As you would expect, simple questions yield simple, if not recycled, answers. But ask the same question often enough and you are bound to find departures from this norm.
This question is, of course, the greeting ‘How are you?’
A month into my checkout job, I realised that some people don’t expect a reply when they ask ‘How are you?’ The statement is turned not so much into a rhetorical one, but into something that just rolls off their tongue after having received the correct cue. I learned this after repeated incidents in which I gave the standard ‘Not bad, how are you?’ and either A) Didn’t receive a reply or B) Got a startled look because they hadn’t anticipated a response.
That aside, I generally don’t like to ask how people are unless they look willing to respond, and even then I hesitate to do so because in 90% of cases a ‘Hi, how are you’ is followed by an ‘I’m well, and you?’ followed by a ‘Good, thank you’, and all this gets to be a bit of a bore.
Lately, though, more people have been giving original, revealing responses. A few days ago I served a group of people who I thought might be Swedish (they were Norweign). One member of the group seemed open to conversation so I asked how they were.
A pause. ‘Hmm, I don’t know,’ he replied.
‘Well, at least you’re honest,’ I said, smiling.
A thoughtful chin rub: ‘I will have to give the question some thought.’
It was either the case that they hadn’t thought more on the question during the transaction or that the answer was so staggeringly complex that their brain was still working on it, but by the time they left the man hadn’t decided how he was feeling that day.
Today I received a much more detailed and unexpected reply. In between customers, I had seen a short, scrawny fellow with sores on his face walk into the store. Later, I found him in the queue for my checkout, purchasing only two items. He asked how I was, and I told him that I was alright and returned the question. Out came the answer:
‘You see, I went to this party on the weekend and I ended up crashing [read: falling asleep] there. I slept on a couple of pillows that I thought looked okay but when I woke up my face was covered in pimples,’ he said, gesturing to his face.
The pimples that he mentioned weren’t so much pimples now but open wounds. Spots of dark dried blood wallpapered his cheeks and chin, and you could tell that they weren’t going to go away in a hurry.
I gave him a sympathetic look. ‘Geez, what was on those pillows?’
‘I’m not sure… I mean, I checked them and they looked clean, but it turned out that they hadn’t been washed for like, a couple of months. I also had this white thing on my forehead when I woke up…’
I fished for another sympathetic response. I failed to conjure up a more compassionate one and finally murmured, ‘That’s too bad…’
Mentally, I was still wondering why he was telling me all this. It was interesting to know and nice to be engaged in a conversation, but it didn’t really bother me whether his spots had arisen from natural causes or through misadventure. As though he had read my mind, he continued:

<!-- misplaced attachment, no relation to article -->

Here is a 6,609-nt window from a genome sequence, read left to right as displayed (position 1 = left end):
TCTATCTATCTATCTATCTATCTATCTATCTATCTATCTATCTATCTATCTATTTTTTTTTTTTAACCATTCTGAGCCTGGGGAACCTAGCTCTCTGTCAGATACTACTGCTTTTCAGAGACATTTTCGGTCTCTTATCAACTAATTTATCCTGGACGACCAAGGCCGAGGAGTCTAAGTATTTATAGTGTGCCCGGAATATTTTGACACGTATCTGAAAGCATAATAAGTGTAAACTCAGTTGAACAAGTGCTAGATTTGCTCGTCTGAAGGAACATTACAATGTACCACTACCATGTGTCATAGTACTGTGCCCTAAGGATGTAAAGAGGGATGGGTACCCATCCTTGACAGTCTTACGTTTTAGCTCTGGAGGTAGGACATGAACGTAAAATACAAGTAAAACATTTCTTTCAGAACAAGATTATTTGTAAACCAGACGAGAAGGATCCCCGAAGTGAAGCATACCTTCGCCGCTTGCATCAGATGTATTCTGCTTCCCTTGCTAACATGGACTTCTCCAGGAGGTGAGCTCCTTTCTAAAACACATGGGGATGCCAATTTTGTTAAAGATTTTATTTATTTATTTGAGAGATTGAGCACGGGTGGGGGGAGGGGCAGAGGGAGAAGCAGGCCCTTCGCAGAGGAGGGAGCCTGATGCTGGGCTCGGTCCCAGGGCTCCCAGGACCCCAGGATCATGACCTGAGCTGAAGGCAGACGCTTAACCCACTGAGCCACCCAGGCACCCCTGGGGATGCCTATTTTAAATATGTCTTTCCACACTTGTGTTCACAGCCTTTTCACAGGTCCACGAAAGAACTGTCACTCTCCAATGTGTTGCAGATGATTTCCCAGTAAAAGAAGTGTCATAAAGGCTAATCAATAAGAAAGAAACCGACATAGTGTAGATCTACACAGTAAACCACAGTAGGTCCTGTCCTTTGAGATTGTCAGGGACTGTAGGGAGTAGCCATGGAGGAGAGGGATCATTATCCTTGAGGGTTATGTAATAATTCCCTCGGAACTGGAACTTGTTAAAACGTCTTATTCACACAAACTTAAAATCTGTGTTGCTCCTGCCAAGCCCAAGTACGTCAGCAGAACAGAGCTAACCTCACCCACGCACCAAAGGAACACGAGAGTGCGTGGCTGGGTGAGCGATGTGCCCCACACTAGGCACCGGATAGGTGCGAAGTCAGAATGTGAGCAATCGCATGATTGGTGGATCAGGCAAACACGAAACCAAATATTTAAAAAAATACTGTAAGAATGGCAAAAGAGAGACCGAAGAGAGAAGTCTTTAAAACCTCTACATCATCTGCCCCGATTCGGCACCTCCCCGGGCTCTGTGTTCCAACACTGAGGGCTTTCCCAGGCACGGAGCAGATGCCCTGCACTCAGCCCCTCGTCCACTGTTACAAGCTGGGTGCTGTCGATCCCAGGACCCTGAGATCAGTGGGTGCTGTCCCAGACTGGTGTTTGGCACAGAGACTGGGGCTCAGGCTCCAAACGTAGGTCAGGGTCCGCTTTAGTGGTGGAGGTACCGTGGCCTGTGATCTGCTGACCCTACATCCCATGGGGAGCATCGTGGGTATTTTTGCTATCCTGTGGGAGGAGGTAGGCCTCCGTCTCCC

‘But yeah, I thought I would explain to you why my face looks like this because I’m embarrassed to be seen by someone as gorgeous as you looking like this.’
Averting my eyes in a kind of automated modesty, I thanked him. I’ll be the first to admit it: I’m no contender for Miss Australia. That I get these sorts of remarks from time to time arises more from my attentiveness to customers and friendliness, I think, than any objective appearance of abject beauty. Put simply: my perky checkout smile and attitude appeals to some people I happen to serve.
We moved on from talking about his face and what he thinks of mine to other, fairly standard, topics.
When the spotted-faced boy had left, I began to apologise to the next customer, an elderly woman with faded, untamed hair and full cheeks, but she didn’t seem to mind the delay in serving her. Instead, she delighted in the previous goings-on.
‘That boy turned back to look at you a couple of times to see if you were looking at him,’ she tittered, with all the enthusiasm and manner of a schoolgirl gossiping with friends.
My mouth twisted into a wry smile. ‘Is that so?’ I said, feeling no desire to quash her excitement.
‘Yes. He seemed like he was propositioning you before.’
I laughed. ‘Well, that’s nice, but I already have a boyfriend.’
‘Ah yes, but you can’t blame the boy for trying.’
I added, thinking of this blog, ‘I don’t think I’ll tell Boyfriend about this incident. He wouldn’t be pleased to hear of it.’
The woman was confused. ‘Why not? Listen, I’ll tell you something about men,’ she said, leaning in conspiratorially.
I nodded and gave the impression of attentiveness, while at the same time scanning and bagging her items.
‘With men,’ she continued, ‘They’re always thrilled when someone else shows a desire for what they have. It makes them proud to be the one who has it.’
I “Mmm”ed in agreement, though I wasn’t entirely sure that her theory applied to Boyfriend (or to me, for that matter), and told her that I might tell Boyfriend after all.
I may not need to tell Boyfriend because he’ll probably read about it here. In which case, if he’s gotten up to these lines he’ll be reading about me saying that he’s reading this. As for the standard checkout greeting script, I haven’t received an ‘I feel like crap’ in reply to a ‘How are you?’ yet, but I am holding out for that day.